By Ben Roberts
This time a year ago, February 2016, I was writing the first posts for this blog; very much into my job at the time and not really wondering what was going to happen when the fated day of September the 6th rolled by and my contract was to finish. Having spent 6 months (with 5 remaining) as a KTP Associate; mapping the pipeline for producing the Alzheimer’s disease drug galantamine from daffodils and supplying the related QA documents; I hadn’t bothered to worry myself too much on the future.
Though, unfortunately as it does, time went ticking by. And by the beginning of June I was beginning to scratch various parts of my head quite a bit over what I should do come the big day. Fortunately, my nails and receding hairline were saved from too much damage.
One particularly wet lunchtime (we get lots of those at Pwllpeiran), Mariecia asked me what I wanted to do post contract – a dangerous thing to ask any not-long-graduated 22 year old. I had however been mulling it over in anticipation of such a question. Having greatly enjoyed my job, my time at Pwllpeiran, and the university in general- I thought that given the opportunity I might like to stay on. I also realised that the thing I enjoyed the most was the research side. And fortunately, when Mariecia told me about her future projects – one in particular stuck out.
Sooo, what was this new project?
Well, it was an upcoming PhD project due to start in September 2016. A collaborative project between IBERS, the computer science department, RSPB Lake Vyrnwy, and the Elan Valley Trust titled ‘Understanding and exploiting livestock behaviour to manage upland vegetation for wildlife and ecosystem services’ (catchy title i know!). An application led to an interview, the interview led to an offer, and here I am.
The basic premise of the project is to understand more about how, and why cattle, sheep and ponies eat what they eat; what influences their choice, and by knowing this- can we manipulate the influencing factors so they eat what we want them to? The utility of this being to create grazing prescriptions that could be used to help restore habitats that are often impeded by certain vegetation e.g. Molinia caerulea over-dominance on restoring upland blanket bogs.Which when we consider that these habitats provide valuable ecosystem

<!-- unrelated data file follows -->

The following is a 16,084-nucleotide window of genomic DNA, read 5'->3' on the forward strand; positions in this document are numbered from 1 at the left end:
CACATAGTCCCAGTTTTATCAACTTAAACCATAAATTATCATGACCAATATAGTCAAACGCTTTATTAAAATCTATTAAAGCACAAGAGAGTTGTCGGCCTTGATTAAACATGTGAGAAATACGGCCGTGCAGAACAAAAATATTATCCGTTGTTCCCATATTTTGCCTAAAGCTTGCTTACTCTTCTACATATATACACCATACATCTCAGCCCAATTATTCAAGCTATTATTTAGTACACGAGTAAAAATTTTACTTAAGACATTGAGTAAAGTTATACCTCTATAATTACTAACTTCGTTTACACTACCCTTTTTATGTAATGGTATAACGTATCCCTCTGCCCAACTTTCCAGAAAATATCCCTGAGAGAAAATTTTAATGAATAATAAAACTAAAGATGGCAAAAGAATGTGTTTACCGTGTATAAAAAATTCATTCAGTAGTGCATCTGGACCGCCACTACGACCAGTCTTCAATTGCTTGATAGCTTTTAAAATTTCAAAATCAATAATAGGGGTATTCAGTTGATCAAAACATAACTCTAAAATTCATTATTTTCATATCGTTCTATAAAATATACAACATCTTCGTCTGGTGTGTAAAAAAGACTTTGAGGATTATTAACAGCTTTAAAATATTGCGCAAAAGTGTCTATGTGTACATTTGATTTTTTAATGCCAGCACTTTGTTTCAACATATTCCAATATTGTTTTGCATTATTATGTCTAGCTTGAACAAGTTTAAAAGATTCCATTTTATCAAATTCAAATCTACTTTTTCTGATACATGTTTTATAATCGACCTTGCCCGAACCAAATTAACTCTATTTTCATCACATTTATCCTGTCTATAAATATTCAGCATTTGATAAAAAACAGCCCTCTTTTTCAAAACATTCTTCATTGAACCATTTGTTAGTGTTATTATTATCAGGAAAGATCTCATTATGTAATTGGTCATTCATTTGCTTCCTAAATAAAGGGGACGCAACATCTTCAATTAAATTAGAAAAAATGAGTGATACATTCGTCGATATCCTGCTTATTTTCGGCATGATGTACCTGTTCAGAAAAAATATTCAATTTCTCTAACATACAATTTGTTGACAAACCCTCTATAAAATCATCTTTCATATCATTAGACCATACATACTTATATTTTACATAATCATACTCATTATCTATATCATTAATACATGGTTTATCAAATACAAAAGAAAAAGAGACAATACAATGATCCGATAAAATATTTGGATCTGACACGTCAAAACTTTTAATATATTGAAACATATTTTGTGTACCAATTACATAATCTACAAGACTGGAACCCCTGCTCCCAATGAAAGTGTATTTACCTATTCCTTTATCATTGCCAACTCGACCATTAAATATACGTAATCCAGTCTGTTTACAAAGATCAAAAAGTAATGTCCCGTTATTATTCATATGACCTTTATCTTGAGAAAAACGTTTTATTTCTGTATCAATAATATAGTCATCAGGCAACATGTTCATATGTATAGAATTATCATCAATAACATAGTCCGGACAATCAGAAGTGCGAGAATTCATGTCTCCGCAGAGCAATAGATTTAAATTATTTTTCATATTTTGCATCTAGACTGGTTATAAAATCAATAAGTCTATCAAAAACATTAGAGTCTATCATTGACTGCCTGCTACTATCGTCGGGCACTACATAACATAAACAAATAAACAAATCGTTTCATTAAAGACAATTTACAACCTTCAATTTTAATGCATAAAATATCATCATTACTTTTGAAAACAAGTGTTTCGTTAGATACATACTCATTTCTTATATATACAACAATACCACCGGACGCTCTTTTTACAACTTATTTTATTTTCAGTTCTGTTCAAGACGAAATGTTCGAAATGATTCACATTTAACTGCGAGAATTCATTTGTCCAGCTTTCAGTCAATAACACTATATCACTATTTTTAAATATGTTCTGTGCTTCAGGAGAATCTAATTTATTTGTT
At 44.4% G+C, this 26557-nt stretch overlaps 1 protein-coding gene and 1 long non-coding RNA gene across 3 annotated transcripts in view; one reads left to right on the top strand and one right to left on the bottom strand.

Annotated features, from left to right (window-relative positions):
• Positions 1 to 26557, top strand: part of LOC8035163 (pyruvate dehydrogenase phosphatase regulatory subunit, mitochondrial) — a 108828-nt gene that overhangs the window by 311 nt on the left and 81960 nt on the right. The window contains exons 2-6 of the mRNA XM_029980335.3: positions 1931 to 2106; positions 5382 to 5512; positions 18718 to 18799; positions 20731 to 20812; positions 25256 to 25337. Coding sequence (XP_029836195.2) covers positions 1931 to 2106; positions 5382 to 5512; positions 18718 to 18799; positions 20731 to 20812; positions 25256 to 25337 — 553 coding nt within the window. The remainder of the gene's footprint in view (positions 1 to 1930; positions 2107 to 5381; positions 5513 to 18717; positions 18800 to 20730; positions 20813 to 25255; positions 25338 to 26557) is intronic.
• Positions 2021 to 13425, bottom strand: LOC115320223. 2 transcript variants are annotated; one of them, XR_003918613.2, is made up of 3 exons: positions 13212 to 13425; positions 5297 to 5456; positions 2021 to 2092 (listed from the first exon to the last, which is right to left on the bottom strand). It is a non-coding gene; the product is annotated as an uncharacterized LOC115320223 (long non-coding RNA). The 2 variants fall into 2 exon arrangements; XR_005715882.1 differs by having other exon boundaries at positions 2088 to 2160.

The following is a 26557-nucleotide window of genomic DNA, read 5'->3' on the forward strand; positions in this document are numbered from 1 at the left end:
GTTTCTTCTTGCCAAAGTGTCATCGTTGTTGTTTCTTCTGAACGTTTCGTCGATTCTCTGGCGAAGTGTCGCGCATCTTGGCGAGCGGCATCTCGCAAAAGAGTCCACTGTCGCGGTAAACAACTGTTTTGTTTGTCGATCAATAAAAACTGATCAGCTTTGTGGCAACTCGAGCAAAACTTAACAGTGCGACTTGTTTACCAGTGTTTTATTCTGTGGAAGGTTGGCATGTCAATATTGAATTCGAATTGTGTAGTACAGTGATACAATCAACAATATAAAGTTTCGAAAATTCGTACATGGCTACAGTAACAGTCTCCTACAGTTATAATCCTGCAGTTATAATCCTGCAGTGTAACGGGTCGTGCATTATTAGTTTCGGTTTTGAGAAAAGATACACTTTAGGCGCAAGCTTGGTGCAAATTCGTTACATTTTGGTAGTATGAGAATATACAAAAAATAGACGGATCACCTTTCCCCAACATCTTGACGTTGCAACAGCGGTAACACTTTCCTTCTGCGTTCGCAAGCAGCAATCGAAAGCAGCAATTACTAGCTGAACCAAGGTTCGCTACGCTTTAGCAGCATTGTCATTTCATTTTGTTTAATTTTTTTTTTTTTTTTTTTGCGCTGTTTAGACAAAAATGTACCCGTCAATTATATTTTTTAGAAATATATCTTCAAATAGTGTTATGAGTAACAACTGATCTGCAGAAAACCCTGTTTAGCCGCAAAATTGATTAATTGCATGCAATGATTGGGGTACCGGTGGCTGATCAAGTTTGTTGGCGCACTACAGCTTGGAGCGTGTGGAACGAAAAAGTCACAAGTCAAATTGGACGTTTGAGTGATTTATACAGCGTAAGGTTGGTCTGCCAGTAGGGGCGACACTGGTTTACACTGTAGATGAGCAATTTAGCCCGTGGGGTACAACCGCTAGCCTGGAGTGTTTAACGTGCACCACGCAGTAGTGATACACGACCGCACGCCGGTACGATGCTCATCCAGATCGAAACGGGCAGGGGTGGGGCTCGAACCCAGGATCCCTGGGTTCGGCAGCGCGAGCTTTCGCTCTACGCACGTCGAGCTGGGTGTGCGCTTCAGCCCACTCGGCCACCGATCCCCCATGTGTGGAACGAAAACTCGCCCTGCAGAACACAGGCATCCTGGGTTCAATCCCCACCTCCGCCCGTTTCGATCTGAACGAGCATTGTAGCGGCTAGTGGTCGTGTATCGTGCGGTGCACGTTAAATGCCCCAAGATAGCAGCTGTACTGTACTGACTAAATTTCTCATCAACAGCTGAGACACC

services, such as climate regulation (UK peatlands contain at least 3000 million tonnes of carbon, which is twenty times as much carbon stored in the whole of the UK’s forest biomass (IUCN, 2009))- it seems important to try and restore them as best we can.
“I trust you can handle this contraption, 007?”
One of the real fun parts of this project is the collaboration with Aber’s Computer Science department. Given the scale of plots used in this study, and the need to know where these animals are at one time- we joined forces with Comp Sci in order to try and develop some specific equipment to do the job. I wont say too much now, as they’ll be a blog on that at the beginning of next month, but to keep the suspense going I will say it involves specially developed electronic ear tags, and auto piloted drones (exciting i know!).
Until next time!
IUCN. UK committee (2009). Peatlands and Climate Change. IUCN Peatland programme. Accessed online. http://www.iucn-uk-peatlandprogramme.org/sites/www.iucn-uk-peatlandprogramme.org/files/images/091201BriefingPeatlands_andClimateChange.pdf